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The Small-pox in the East 434, 553
Present Day Thoughts on the Educa-
Recollections of St. Cloud
Seven Phases of an Author 53, 179, 298,
From Athens to Patras in 1858 615
German War Songs
St. Agnes' School Church, Trinidad 627
103, 418, 630
A Prayer for Lent
German War Songs
554 The Mission of the Good Shepherd . 417
Quella Roma, onde Cristo é Romano 280 | Thoughts for the New Year of 1871. 1
126 | Thoughts on Mr. Tennyson's Poem
The I juscholder .
326 | Traditions of Tirol
For Members of the English Church.
THOUGHTS FOR THE NEW YEAR OF 1871.
It seems almost impossible at such a time as the present to speak appropriately as to particulars, but on the other hand, equally impossible to be in-appropriate in generals. Who shall say, from week to week, scarcely from morning to morning, what changes in the aspect of Europe may present themselves to our eyes? The one great certainty —the presence of death, among victors or vanquished—is always there. The thinned ranks of those we loved and honoured, the homes desolated, the lands untilled, the feeble and aged closing their eyes in death without ordlinary comforts or sympathy—these are and must be, whatever be the turn affairs may take, our sad inheritance for some time to come. The winter of such a year strikes a chill to our very hearts; we feel less able to bear its rigours, when we think of the sufferings of our fellow-creatures beyond our narrow Who could have foreseen last January the position of those beautiful countries in which our holiday summers used to be passed? Who, especially, could have pictured a Paris, the ornamental city of the world, sternly stripped of its pride and glory? As old Shirley sings,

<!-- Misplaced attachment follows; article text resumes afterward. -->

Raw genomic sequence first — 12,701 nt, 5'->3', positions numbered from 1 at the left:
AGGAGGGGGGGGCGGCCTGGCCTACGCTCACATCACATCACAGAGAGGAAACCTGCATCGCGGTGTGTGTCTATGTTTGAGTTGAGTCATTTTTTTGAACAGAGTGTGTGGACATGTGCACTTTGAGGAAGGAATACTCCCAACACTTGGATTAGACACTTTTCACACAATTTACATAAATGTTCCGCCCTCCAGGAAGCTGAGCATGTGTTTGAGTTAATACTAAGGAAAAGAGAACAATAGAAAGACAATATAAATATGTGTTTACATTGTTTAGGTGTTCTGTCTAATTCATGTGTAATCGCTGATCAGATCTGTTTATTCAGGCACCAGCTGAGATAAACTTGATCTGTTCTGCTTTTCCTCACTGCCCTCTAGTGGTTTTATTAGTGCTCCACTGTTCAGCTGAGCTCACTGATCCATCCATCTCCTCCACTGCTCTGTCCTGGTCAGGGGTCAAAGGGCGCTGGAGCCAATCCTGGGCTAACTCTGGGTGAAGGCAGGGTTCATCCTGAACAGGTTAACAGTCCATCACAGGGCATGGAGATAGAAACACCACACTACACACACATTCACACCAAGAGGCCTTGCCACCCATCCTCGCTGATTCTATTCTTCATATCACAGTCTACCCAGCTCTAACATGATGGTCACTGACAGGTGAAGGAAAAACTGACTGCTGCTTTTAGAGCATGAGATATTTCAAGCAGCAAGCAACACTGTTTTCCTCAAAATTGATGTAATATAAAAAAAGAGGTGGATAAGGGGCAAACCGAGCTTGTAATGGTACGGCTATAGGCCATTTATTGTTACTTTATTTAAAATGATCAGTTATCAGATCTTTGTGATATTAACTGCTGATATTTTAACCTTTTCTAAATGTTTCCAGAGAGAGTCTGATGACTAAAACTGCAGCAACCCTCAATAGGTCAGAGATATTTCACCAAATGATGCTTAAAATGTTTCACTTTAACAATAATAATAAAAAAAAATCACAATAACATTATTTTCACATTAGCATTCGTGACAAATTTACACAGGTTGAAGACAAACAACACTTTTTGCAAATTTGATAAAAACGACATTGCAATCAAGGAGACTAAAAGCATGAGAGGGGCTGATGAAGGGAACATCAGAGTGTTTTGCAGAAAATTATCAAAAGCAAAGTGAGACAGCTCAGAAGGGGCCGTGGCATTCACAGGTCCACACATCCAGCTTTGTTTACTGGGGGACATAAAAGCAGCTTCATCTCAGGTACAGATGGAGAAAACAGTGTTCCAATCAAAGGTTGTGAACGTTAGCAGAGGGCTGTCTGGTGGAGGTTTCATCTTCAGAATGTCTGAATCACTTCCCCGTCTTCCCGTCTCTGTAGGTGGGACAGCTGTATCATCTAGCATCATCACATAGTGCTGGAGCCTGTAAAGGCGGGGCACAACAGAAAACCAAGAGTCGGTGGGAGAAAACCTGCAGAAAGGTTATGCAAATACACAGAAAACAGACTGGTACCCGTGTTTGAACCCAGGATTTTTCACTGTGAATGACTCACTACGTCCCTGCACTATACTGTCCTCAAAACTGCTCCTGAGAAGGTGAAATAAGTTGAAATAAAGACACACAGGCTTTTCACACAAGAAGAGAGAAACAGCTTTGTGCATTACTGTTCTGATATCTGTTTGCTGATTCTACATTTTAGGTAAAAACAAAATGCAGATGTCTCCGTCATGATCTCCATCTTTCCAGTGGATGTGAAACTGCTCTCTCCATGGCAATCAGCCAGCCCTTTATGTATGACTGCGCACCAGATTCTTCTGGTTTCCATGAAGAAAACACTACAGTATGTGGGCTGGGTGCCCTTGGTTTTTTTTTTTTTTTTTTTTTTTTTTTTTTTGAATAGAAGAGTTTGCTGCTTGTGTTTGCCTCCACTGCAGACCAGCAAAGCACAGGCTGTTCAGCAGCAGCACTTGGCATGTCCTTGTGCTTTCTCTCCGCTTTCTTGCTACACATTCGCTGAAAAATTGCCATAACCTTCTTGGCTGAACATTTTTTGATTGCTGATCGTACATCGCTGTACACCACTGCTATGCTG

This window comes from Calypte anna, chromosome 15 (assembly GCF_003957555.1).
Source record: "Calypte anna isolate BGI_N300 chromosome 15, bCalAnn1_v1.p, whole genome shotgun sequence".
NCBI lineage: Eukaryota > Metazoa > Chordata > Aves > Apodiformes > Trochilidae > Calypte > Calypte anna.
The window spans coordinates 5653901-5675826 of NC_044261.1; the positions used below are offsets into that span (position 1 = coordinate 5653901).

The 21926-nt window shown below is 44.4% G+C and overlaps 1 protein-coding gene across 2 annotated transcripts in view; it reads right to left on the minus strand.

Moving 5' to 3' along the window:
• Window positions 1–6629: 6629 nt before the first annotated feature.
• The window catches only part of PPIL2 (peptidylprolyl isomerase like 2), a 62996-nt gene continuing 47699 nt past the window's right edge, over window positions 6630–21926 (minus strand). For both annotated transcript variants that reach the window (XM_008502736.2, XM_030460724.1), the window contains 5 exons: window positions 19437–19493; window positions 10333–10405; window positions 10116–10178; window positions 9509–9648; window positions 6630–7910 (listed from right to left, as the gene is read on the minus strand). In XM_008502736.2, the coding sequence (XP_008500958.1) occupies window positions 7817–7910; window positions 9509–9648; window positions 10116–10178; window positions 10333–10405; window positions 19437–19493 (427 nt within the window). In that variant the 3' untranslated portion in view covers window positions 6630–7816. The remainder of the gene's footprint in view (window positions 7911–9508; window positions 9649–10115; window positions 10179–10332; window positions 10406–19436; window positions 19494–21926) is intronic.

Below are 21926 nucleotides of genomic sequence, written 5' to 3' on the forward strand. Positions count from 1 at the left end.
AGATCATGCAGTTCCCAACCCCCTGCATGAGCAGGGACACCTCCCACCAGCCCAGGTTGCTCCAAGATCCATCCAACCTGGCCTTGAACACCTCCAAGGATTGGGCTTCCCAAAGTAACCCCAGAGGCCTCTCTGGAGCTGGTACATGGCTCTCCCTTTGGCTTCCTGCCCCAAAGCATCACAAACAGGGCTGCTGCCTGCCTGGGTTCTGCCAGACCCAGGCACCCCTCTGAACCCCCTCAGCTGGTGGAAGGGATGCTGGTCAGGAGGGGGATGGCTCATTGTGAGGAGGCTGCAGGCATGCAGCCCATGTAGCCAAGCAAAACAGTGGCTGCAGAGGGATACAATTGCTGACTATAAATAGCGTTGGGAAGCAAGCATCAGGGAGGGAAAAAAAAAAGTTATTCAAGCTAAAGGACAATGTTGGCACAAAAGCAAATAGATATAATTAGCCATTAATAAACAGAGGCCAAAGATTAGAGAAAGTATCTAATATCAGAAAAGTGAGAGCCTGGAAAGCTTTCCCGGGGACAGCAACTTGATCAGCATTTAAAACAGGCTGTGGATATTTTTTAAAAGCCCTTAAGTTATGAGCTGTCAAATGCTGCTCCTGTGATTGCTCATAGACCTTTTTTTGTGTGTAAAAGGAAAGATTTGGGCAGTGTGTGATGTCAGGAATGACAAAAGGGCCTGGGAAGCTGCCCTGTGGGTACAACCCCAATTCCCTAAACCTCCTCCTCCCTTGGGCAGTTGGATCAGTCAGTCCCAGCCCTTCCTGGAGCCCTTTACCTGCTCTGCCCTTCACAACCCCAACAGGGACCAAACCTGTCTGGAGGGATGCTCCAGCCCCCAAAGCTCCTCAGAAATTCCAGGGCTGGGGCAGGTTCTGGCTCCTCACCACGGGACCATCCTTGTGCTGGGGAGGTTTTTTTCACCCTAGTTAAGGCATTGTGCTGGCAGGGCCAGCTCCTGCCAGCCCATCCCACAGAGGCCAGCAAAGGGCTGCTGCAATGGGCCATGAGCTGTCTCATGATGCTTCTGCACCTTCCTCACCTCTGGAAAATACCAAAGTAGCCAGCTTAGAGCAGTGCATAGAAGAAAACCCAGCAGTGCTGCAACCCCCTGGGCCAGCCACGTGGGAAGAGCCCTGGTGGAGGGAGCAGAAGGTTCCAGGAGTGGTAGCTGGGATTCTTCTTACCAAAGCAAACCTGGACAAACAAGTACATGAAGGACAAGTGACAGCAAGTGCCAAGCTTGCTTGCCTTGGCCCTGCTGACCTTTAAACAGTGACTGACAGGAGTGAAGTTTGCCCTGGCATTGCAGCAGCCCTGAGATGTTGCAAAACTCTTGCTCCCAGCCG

'Sceptre and crown
Must tumble down,
And what can we say on a far more solemn subject ? What to those whose suddenly sent forth proclamation brought fire and sword, starvation, ruin, and death, into thousands and tens of thousands of quiet homes? We wish, but in vain, that we could speak a single word of comfort to them. But we cannot. There are times when a war against tyranny cannot but have our sympathy, and what help it is in our power to give ; but when two nations resolve to open the doors upon every species of horror-granting even that the one side may have more causes of grievance than the other, we feel that Christian motive must be at a weak point; that if the holy principle which so VOL. 11.